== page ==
Her exhibition in the Keohane-Kenan Gallery, Nests of the Nu Ahong, visits nusi — women’s mosques — in China’s Henan province and the community of Hui Muslim minorities it serves. Under the echoes of the call to prayer, whispering women gather under the leadership of the nu ahong, women serving the role of teachers, social engagers and leaders of the mosque. The nu ahong carry-on the 300-year-old tradition of educating Muslim women in their communities, teaching Islamic jurisprudence, reading and interpreting the Quran, performing the Friday sermons and initiating the five daily prayers.

Nests of the Nu Ahong by Salima Al-IsmailiThis series documents the predominantly aging community of women that congregate, questions the future of the nu ahong as they struggle to attract a younger generation and explores how women’s mosques in China not only serve as a religious space of worship and social engagement, but also how they have been turned into a domesticated space for women through the nu ahong’s role as mothers, wives and ultimately nurturers in their community.

The exhibition opens with a reception, from 5:30-8:30pm on Friday, October 21, 2016 and will be on-display through January 12, 2017.

Mar 212016
 March 21, 2016

midlatA symposium exploring Arab and Middle Eastern communities in Latin America—whether Muslim (Sunni, Shia, Druze), Jewish, Christian, or secular—in Brazil, Mexico, Colombia, and Argentina. We chart flows of migration and immigration across time and space, driven by commerce and politics, bringing languages, dialects, religions, and ethnicities into contact and new combinations. We bring together anthropologists, historians, political scientists, literary theorists, art critics, poets, converts, and filmmakers. The symposium looks at the convergences and divergences between two seemingly remote regions and cultures, with attention to allegiances forged across the Global South. We particularly examine the articulation of a radical politics across different political, cultural, and historical contexts: liberation theologies, feminism, decolonization, Marxism, and socialism. We pay special attention to the expression of these ideologies through not just political movements, but also art, music, media, film, literature, and poetry.

Friday, October 21
Ahmadieh Family Conference Hall,
240 John Hope Franklin Center

Download the full schedule as a PDF.

SPONSORS: Humanities Futures at the Franklin Humanities Institute, Asian and Middle Eastern Studies, Duke Center for Middle Eastern Studies, Duke Center for International Studies, Religions and Public Life Initiative at the Kenan Institute for Ethics, Duke Islamic Studies Center, Center for Latin American and Caribbean Studies, The Global Brazil Lab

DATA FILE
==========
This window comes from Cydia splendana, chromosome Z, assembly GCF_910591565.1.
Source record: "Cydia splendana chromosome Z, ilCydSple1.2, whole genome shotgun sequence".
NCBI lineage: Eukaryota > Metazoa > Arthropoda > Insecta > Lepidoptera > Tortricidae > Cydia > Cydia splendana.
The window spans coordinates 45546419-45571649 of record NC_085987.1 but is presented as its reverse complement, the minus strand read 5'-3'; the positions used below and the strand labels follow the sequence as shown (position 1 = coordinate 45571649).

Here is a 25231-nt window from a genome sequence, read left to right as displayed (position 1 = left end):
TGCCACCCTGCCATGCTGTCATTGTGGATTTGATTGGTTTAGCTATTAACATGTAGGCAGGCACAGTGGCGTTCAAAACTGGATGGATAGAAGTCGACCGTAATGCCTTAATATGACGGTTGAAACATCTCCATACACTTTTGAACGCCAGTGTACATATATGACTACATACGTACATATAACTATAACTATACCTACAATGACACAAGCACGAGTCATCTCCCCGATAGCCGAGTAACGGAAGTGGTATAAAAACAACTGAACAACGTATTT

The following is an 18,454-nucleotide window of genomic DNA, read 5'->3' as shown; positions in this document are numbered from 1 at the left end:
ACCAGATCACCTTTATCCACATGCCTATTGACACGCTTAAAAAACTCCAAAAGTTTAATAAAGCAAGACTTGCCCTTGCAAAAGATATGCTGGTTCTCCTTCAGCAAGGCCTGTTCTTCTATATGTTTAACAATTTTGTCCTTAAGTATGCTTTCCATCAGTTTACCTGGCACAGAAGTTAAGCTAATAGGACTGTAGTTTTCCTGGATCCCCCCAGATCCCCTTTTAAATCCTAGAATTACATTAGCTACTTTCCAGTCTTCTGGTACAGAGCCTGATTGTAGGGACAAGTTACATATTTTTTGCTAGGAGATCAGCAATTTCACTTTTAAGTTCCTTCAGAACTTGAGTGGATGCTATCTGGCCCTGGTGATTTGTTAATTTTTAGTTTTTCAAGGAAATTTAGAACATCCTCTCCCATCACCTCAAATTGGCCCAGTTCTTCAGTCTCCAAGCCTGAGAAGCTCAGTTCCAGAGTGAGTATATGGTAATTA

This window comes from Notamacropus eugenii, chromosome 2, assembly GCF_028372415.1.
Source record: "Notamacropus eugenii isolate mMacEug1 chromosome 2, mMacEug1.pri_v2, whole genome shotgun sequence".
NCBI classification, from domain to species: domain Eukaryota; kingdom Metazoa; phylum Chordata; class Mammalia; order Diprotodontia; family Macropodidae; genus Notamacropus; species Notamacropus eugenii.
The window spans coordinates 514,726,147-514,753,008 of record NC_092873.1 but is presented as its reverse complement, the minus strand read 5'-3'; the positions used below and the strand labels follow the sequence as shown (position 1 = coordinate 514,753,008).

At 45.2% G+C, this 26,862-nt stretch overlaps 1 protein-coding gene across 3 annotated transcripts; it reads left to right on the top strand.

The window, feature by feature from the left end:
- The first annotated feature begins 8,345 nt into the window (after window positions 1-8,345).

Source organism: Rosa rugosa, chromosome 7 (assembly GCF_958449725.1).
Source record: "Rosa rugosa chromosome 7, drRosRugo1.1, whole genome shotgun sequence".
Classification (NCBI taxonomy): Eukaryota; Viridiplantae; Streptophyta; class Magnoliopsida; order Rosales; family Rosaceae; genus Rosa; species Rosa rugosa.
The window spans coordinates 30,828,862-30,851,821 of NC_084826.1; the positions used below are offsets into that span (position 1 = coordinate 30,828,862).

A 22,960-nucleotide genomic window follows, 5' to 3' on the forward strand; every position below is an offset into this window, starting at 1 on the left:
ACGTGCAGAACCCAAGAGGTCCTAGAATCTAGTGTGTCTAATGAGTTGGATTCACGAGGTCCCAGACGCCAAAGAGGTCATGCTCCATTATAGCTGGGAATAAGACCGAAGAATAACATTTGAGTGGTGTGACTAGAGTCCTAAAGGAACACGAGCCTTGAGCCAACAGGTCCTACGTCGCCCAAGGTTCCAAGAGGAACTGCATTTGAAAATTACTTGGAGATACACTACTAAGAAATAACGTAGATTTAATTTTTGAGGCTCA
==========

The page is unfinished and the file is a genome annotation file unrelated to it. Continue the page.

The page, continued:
Mar 202016
 March 20, 2016

CoverUpsAs part of the Cover-Ups series, join us for a screening of It Happened Here with Ada Gregory, Executive Director, Office of Interdisciplinary Program Management (former Director, Duke Women’s Center).

Through the intimate portraits of five student survivors, this documentary exposes the alarming pervasiveness of sexual assault on college campuses, the institutional cover-ups and the failure to protect students, and follows their fight for accountability and change on campus and in federal court.

Cover-Ups: Sexual abuse in the priesthood, date rape at universities, concussions among football players – Why do people protect perpetrators and justify silence? The series is hosted by the Kenan Institute for Ethics at Duke and co-sponsored by the Center for Documentary Studies, the DeWitt Wallace Center for Media & Democracy, and the Department of Political Science.

Thursday, October 20, 2016
Film screening and discussion will begin at 5:30p.m.,
Ahmadieh Family Conference Room (West Duke Building 101)

Mar 192016
 March 19, 2016

Screen Shot 2016-10-06 at 2.04.20 PMDo you want to integrate ethical inquiry into your academic pursuits? Do you want your summer experiences to count towards a certificate program? Does the idea of co-writing a book with your peers during your senior spring appeal to you?

If you answered yes to any of those questions, then you should come to our Study of Ethics Certificate Open House on Wednesday, October 19th at 5pm.

There you will be able to meet current certificate faculty and students who can tell you all about the program and its benefits. Oh, and did we mention that there will be free food?
We hope to see you on the 19th! Until then, check out our certificate program online here.

Wednesday, October 19, 2016
Ahmadieh Family Conference Room (West Duke 101)